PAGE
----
The real point of protection is to prevent a good hitter from being walked. The data shows that putting good hitters behind a player means he’ll see more strikes, reducing the number of unintentional walks he’ll get. The pitcher will also intentionally walk the hitter much less. Putting your worst hitter behind your best hitter will mean he’ll rarely get to swing with runners in scoring position.

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  6. Victor says:

    The real point of protection is to prevent a good hitter from being walked. The data shows that putting good hitters behind a player means he’ll see more strikes, reducing the number of unintentional walks he’ll get. The pitcher will also intentionally walk the hitter much less. Putting your worst hitter behind your best hitter will mean he’ll rarely get to swing with runners in scoring position.

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  7. brotherseven says:

    I finished my last year of collegiate baseball in June of 2006 at Brigham Young University. I’ve been pitching my whole life and I can tell you that there is truth to what Victor is saying. On the other hand there is never a rule that establishes what strategy will take place in a certain situation. It’s all circumstantial. So while I agree with Ken in some situations, I would have to agree with J.C. Bradbury in the majority. For example, if there’s a guy on second and I absolutely need a double play ball with a good hitter up… I’m going to walk the guy, no matter who is batting behind him! But then again, if the batter has gone 0 for 3 that day with 3 strikeouts and has looked like garbage, I’m going to pitch to him because I know I can beat him. Also maybe I walk the guy, and a really good hitter is on deck… There is always the option of switching things up and substituting in a different pitcher that has had good success against this really good hitter. I’m tellin you, there is just too much a team can do in any situation. You can’t control a study like this, all you can do is look at the numbers and I’ll bet that while protection can play a small factor, for the most part, it’s irrelevant. One last thing, I know who’s on deck when I’m pitching, but that doesn’t mean I’m thinking about it. My focus is getting the out at hand!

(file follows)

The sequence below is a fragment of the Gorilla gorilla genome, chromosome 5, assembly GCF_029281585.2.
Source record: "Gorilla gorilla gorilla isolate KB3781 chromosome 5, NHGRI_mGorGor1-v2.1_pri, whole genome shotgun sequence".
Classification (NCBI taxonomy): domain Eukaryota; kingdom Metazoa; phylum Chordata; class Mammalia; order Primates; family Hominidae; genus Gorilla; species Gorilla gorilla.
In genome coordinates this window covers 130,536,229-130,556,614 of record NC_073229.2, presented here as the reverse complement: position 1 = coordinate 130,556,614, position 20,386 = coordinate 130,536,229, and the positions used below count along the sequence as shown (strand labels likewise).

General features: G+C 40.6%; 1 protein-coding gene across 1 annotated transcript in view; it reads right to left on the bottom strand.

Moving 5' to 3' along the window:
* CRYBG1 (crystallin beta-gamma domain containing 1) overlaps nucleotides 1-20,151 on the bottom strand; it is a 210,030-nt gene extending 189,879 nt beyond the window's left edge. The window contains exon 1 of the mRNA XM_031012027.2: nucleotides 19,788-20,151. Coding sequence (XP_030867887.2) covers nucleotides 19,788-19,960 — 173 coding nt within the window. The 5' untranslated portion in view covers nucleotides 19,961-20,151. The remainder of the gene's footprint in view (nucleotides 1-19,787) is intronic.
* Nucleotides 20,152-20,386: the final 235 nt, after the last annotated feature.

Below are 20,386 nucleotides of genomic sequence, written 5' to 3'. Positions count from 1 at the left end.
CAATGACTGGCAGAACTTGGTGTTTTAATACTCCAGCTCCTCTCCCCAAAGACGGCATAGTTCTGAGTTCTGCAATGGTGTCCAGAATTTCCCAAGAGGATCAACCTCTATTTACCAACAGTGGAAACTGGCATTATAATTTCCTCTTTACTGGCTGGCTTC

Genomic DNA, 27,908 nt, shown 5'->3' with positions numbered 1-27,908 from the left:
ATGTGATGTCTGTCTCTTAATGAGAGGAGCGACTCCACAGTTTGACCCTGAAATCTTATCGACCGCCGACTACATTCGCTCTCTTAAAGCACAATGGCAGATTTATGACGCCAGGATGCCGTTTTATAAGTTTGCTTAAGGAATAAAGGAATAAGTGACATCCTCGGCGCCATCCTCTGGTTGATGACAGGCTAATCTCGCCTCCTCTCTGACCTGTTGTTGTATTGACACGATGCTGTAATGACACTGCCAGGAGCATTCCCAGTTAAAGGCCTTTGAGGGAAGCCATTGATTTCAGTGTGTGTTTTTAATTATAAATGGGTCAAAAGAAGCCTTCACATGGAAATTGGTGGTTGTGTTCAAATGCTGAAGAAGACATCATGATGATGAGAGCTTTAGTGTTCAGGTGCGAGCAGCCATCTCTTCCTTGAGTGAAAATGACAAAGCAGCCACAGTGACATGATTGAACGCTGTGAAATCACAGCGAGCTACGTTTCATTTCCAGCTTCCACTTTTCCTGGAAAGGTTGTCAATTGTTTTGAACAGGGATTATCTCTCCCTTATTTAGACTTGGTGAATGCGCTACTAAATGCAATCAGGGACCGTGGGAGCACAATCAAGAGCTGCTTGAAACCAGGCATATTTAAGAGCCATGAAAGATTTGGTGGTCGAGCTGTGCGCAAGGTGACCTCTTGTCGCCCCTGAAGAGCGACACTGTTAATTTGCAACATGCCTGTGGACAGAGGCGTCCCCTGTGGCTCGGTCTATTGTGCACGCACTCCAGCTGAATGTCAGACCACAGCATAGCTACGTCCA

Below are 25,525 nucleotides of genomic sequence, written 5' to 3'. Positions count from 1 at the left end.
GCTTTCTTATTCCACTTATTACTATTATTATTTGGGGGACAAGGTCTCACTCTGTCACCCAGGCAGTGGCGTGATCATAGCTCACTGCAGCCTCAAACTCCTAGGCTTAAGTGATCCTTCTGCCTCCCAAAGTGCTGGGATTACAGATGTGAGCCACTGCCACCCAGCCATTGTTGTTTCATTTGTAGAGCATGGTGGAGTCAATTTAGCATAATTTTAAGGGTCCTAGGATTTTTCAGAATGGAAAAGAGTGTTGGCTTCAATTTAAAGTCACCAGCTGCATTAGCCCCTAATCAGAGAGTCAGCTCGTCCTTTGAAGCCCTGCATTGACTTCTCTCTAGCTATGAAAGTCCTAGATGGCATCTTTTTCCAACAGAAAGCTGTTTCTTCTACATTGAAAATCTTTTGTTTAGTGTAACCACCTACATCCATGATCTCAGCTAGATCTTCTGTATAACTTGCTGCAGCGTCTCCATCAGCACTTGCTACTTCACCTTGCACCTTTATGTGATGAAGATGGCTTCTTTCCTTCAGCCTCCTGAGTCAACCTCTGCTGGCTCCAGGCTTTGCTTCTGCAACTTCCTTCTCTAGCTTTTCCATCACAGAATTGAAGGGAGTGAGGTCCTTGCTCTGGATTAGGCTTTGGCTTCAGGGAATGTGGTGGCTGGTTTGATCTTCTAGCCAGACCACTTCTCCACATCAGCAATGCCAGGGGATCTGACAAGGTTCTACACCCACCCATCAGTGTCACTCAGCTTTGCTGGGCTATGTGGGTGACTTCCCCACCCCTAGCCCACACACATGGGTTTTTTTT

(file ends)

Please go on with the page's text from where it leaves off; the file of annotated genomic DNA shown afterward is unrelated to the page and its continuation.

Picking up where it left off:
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  8. brotherseven says:

    I finished my last year of collegiate baseball in June of 2006 at Brigham Young University. I’ve been pitching my whole life and I can tell you that there is truth to what Victor is saying. On the other hand there is never a rule that establishes what strategy will take place in a certain situation. It’s all circumstantial. So while I agree with Ken in some situations, I would have to agree with J.C. Bradbury in the majority. For example, if there’s a guy on second and I absolutely need a double play ball with a good hitter up… I’m going to walk the guy, no matter who is batting behind him! But then again, if the batter has gone 0 for 3 that day with 3 strikeouts and has looked like garbage, I’m going to pitch to him because I know I can beat him. Also maybe I walk the guy, and a really good hitter is on deck… There is always the option of switching things up and substituting in a different pitcher that has had good success against this really good hitter. I’m tellin you, there is just too much a team can do in any situation. You can’t control a study like this, all you can do is look at the numbers and I’ll bet that while protection can play a small factor, for the most part, it’s irrelevant. One last thing, I know who’s on deck when I’m pitching, but that doesn’t mean I’m thinking about it. My focus is getting the out at hand!